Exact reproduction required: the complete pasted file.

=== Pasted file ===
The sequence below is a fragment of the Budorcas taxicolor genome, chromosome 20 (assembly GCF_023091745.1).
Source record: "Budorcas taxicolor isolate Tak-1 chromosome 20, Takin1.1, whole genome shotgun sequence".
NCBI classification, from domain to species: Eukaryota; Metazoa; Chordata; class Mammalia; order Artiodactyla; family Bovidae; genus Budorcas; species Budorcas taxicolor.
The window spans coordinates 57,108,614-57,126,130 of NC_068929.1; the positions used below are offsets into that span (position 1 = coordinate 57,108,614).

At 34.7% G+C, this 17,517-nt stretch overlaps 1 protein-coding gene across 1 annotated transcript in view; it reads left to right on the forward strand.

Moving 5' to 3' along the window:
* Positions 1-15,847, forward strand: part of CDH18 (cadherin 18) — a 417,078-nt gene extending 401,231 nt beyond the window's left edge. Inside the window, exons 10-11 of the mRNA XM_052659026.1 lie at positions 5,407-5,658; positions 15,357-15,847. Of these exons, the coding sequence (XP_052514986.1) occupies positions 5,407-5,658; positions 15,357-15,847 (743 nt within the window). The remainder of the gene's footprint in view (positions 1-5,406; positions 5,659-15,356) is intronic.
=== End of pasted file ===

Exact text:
The sequence below is a fragment of the Budorcas taxicolor genome, chromosome 20 (assembly GCF_023091745.1).
Source record: "Budorcas taxicolor isolate Tak-1 chromosome 20, Takin1.1, whole genome shotgun sequence".
NCBI classification, from domain to species: Eukaryota; Metazoa; Chordata; class Mammalia; order Artiodactyla; family Bovidae; genus Budorcas; species Budorcas taxicolor.
The window spans coordinates 57,108,614-57,126,130 of NC_068929.1; the positions used below are offsets into that span (position 1 = coordinate 57,108,614).

At 34.7% G+C, this 17,517-nt stretch overlaps 1 protein-coding gene across 1 annotated transcript in view; it reads left to right on the forward strand.

Moving 5' to 3' along the window:
* Positions 1-15,847, forward strand: part of CDH18 (cadherin 18) — a 417,078-nt gene extending 401,231 nt beyond the window's left edge. Inside the window, exons 10-11 of the mRNA XM_052659026.1 lie at positions 5,407-5,658; positions 15,357-15,847. Of these exons, the coding sequence (XP_052514986.1) occupies positions 5,407-5,658; positions 15,357-15,847 (743 nt within the window). The remainder of the gene's footprint in view (positions 1-5,406; positions 5,659-15,356) is intronic.